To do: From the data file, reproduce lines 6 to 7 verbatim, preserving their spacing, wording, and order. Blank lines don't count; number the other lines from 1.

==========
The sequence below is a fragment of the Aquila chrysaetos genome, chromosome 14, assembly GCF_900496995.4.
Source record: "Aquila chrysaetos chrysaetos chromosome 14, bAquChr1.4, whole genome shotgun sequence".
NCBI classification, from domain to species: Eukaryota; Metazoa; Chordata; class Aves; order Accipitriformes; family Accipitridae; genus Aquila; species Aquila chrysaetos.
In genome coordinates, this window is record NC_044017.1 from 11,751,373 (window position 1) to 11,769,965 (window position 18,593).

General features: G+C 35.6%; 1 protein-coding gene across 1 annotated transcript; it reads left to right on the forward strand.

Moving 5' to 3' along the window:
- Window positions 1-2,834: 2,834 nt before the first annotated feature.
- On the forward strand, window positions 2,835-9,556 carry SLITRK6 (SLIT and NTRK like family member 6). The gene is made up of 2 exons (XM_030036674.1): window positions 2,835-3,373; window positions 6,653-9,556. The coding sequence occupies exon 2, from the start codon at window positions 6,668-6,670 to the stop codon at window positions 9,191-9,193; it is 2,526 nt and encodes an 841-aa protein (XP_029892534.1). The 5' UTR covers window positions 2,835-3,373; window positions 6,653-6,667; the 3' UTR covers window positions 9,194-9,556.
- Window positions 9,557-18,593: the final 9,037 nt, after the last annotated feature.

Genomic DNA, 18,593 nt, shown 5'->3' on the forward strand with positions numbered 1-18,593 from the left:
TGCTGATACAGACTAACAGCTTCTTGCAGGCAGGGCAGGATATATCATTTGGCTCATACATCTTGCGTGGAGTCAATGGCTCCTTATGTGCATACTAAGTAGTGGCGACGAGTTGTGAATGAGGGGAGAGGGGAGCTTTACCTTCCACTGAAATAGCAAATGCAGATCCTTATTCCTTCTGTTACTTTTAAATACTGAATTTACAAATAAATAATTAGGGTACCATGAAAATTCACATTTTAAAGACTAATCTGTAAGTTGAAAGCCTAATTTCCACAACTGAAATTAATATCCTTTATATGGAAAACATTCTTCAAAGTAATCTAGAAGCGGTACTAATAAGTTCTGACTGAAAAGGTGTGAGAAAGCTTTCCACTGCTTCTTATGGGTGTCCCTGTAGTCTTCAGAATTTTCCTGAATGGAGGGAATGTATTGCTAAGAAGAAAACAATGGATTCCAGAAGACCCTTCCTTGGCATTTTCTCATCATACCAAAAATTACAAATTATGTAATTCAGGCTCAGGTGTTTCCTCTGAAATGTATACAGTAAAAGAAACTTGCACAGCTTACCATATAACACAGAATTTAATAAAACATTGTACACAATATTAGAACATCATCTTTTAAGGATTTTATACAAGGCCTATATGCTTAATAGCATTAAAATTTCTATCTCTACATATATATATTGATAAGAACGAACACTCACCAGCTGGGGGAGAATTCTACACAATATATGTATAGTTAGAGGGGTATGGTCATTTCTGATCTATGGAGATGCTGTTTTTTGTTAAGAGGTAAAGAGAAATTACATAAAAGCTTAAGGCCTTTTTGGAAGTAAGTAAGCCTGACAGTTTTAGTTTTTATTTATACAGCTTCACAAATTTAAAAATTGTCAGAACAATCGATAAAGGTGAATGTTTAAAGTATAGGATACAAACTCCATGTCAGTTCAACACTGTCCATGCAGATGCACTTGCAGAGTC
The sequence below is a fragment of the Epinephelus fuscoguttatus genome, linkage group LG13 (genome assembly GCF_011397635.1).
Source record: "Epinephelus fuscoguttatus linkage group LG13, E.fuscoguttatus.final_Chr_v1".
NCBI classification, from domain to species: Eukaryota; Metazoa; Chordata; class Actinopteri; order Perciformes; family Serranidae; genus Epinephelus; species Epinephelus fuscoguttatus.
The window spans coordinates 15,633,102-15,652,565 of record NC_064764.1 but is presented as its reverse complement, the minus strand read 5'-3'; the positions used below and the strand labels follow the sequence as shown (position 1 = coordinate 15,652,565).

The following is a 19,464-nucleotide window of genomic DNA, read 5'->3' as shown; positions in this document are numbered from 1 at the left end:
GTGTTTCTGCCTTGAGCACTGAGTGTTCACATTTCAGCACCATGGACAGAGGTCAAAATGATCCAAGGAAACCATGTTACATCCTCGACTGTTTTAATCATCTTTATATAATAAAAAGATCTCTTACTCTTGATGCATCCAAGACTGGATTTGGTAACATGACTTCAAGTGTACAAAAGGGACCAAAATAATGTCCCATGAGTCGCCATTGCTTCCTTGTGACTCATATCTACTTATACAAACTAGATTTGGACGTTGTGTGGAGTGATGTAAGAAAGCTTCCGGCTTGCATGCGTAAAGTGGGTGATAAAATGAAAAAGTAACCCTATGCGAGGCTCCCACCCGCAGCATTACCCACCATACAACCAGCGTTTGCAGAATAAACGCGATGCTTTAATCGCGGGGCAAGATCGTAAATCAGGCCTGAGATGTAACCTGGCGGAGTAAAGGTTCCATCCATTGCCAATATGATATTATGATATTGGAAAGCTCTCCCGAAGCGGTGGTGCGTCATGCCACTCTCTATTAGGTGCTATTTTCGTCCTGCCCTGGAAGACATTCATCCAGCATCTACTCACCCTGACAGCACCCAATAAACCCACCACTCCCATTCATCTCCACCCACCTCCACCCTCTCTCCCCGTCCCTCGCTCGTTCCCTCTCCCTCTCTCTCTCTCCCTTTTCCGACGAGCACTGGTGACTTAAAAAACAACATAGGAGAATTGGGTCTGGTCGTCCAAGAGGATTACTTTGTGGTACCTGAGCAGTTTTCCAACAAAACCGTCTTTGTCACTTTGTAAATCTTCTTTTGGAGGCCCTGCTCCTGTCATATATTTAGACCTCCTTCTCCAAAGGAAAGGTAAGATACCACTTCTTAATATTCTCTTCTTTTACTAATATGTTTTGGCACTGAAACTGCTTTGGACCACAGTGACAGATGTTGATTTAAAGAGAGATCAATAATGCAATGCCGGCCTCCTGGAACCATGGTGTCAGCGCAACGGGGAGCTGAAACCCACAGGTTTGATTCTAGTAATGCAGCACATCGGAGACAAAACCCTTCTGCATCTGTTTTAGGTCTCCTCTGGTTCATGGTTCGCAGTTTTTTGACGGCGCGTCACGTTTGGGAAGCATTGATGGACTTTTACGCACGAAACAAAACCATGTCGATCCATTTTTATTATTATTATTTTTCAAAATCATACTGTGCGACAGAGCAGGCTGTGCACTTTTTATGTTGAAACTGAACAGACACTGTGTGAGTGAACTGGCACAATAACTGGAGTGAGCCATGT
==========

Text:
Moving 5' to 3' along the window:
- Window positions 1-2,834: 2,834 nt before the first annotated feature.